The European Union and Russia kicked off a two-day summit on Monday overshadowed by disputes over Brussels lifting its arms embargo on the Syrian rebels and resolving to loosen Moscow's grip on EU natural gas supplies.
EU dignitaries said Russia's questionable human rights record would also come under the microscope at the talks in the industrial Ural Mountains city of Yekaterinburg.
Russian President Vladimir Putin will hope to build on his rapport with the visiting EU duo of President Herman Van Rompuy and Commission head Jose Manuel Barroso when he hosts a dinner late Monday ahead of a full day of talks on Tuesday.
Both analysts and officials said little progress was expected at the summit preceded by months of jousting over the Syria crisis and Russia's attempts to keep a stranglehold on European energy needs.
Talk of an all-encompassing treaty between the two sides has meanwhile been all but abandoned -- as has the hope of Russians getting their long sought visa-free travel to Europe this year.
The disputes only kept on mounting on Monday when Brussels expressed dismay over Moscow's surprise plan to slap new rules on the exchange of information collected by airlines during reservation and check-in procedures.
The European Commission said it still had no details about Moscow's new requirements less than a month before the measure was supposed to go into effect.
"Right now, our relations with Europe are the worst they have been in the entire post-Soviet history," said Maria Lipman of the Carnegie Moscow Centre.
Moscow and Brussels have had lukewarm ties ever since Putin rose to power in 2000 with a mission to raise Russia's influence and a determination to turn a blind eye to any criticism of his policies from the West.
Yet no other issue has been as divisive as the European Union's strong backing of the Syrian opposition and Putin's continued support for President Bashar al-Assad.
"The subject of Syria will be one of the priority areas at the talks," Moscow's EU envoy Vladimir Chizhov said ahead of the meeting.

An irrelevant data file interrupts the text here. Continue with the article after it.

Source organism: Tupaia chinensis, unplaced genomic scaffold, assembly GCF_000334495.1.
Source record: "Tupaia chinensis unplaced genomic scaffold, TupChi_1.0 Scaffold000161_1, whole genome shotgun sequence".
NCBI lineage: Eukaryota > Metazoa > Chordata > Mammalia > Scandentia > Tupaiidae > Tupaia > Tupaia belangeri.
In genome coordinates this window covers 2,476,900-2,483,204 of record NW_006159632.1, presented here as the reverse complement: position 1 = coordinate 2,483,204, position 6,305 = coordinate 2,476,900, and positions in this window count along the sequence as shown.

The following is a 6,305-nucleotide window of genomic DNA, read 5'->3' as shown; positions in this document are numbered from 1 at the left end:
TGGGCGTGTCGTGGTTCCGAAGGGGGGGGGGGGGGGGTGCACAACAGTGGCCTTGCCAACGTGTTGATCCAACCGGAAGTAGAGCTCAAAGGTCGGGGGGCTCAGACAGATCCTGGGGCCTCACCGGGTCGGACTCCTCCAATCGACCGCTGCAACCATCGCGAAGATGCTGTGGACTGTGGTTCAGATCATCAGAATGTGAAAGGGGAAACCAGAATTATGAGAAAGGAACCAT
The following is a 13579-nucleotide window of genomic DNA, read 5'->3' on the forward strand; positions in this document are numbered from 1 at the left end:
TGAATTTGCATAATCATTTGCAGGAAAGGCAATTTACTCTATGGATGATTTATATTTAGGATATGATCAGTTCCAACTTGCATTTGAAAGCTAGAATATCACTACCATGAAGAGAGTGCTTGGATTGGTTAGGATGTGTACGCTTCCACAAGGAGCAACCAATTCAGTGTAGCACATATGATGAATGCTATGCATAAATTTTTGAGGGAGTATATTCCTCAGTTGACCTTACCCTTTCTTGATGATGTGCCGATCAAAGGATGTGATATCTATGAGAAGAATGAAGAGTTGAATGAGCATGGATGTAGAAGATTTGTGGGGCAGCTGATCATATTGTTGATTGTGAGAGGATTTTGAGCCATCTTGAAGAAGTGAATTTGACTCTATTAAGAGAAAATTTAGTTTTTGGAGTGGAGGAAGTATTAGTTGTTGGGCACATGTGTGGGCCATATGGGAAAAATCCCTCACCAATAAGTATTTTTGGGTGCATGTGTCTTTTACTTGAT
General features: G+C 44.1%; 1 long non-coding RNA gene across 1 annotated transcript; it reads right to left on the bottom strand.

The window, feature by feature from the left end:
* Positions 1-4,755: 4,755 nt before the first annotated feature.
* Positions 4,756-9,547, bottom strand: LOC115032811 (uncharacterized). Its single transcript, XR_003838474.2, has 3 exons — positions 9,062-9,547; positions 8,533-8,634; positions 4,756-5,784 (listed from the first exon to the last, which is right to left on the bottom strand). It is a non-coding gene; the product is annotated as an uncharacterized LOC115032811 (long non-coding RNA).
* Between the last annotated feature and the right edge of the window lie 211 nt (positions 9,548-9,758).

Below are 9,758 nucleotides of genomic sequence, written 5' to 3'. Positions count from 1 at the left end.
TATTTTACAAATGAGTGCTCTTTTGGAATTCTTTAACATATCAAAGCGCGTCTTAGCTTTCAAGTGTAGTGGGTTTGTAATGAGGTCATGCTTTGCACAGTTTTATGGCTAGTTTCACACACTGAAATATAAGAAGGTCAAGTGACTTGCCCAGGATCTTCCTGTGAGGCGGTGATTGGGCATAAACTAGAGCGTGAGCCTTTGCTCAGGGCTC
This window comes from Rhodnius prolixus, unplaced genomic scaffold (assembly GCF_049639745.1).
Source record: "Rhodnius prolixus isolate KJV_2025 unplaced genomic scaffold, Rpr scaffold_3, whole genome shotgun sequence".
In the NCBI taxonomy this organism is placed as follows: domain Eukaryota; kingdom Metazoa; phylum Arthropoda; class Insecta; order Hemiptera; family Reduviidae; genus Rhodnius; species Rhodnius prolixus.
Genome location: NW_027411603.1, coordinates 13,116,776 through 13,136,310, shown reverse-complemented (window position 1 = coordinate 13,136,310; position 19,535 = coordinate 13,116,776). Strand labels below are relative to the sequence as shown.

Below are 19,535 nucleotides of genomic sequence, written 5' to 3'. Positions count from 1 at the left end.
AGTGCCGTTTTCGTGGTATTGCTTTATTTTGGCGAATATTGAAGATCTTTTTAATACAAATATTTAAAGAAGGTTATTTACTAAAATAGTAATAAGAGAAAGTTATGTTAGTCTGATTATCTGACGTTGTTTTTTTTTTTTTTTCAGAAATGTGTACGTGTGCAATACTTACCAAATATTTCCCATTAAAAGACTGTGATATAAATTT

Russia's Defence Minister Sergei Shoigu even went so far as to suggest that the move to arm Syrian rebels untied Moscow's hands to supply arms to Assad heretofore banned by international treaties.
Analysts believe Moscow and Brussels may try to smooth out their differences by issuing a statement of support for a proposed peace conference on the crisis that is meant to get Assad's camp and the main opposition group involved in direct talks for the first time.
But it is less clear how the two sides intend to resolve their growing differences over the powerful role enjoyed by Russian natural gas giant Gazprom in the European market.
Russia accounts for about a third of the 27-nation bloc's gas supplies -- a dominance that has allowed Gazprom to dictate prices for many years.
The dispute culminated in an EU decision in September to launch a probe into Gazprom's pricing strategy.
Putin's foreign policy adviser Yury Ushakov called the action against Gazprom "discriminatory".
Analysts said this row on its own was enough to scuttle the chances of Moscow and Brussels making any significant advances in Yekaterinburg.
"We can forget about seeing the signature of a framework Russia-EU agreement until they settle the issue of working around Europe's new natural gas rules," said Olga Potyomkina of the Russian Academy of Sciences' Institute of Europe.
But the tensions could soar even higher when EU leaders raise the issue of Russia's deteriorating rights record under Putin's 13-year rule.
EU foreign policy chief Catherine Ashton said Brussels was particularly concerned about a new crackdown on non-governmental organisations with foreign funding that are forced to wear a "foreign agent" tag.